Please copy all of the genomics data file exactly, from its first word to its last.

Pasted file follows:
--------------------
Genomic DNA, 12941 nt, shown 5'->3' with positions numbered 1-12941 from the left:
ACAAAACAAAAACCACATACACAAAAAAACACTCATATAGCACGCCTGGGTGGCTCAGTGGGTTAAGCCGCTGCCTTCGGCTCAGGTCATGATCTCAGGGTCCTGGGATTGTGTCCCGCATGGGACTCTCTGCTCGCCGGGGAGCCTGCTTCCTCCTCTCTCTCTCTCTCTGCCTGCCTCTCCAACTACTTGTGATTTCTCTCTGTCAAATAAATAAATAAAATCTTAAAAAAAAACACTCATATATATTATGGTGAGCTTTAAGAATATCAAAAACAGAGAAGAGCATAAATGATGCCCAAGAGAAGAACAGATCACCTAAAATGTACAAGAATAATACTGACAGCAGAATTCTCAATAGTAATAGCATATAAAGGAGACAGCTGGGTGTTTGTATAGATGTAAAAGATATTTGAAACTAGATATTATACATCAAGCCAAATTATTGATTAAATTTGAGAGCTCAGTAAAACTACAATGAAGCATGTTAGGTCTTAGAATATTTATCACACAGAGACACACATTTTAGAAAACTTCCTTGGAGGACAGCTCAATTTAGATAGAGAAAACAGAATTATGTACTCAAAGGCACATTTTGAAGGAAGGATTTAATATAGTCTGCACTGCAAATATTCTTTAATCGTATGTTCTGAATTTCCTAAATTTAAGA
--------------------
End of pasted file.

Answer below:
Genomic DNA, 12941 nt, shown 5'->3' with positions numbered 1-12941 from the left:
ACAAAACAAAAACCACATACACAAAAAAACACTCATATAGCACGCCTGGGTGGCTCAGTGGGTTAAGCCGCTGCCTTCGGCTCAGGTCATGATCTCAGGGTCCTGGGATTGTGTCCCGCATGGGACTCTCTGCTCGCCGGGGAGCCTGCTTCCTCCTCTCTCTCTCTCTCTGCCTGCCTCTCCAACTACTTGTGATTTCTCTCTGTCAAATAAATAAATAAAATCTTAAAAAAAAACACTCATATATATTATGGTGAGCTTTAAGAATATCAAAAACAGAGAAGAGCATAAATGATGCCCAAGAGAAGAACAGATCACCTAAAATGTACAAGAATAATACTGACAGCAGAATTCTCAATAGTAATAGCATATAAAGGAGACAGCTGGGTGTTTGTATAGATGTAAAAGATATTTGAAACTAGATATTATACATCAAGCCAAATTATTGATTAAATTTGAGAGCTCAGTAAAACTACAATGAAGCATGTTAGGTCTTAGAATATTTATCACACAGAGACACACATTTTAGAAAACTTCCTTGGAGGACAGCTCAATTTAGATAGAGAAAACAGAATTATGTACTCAAAGGCACATTTTGAAGGAAGGATTTAATATAGTCTGCACTGCAAATATTCTTTAATCGTATGTTCTGAATTTCCTAAATTTAAGA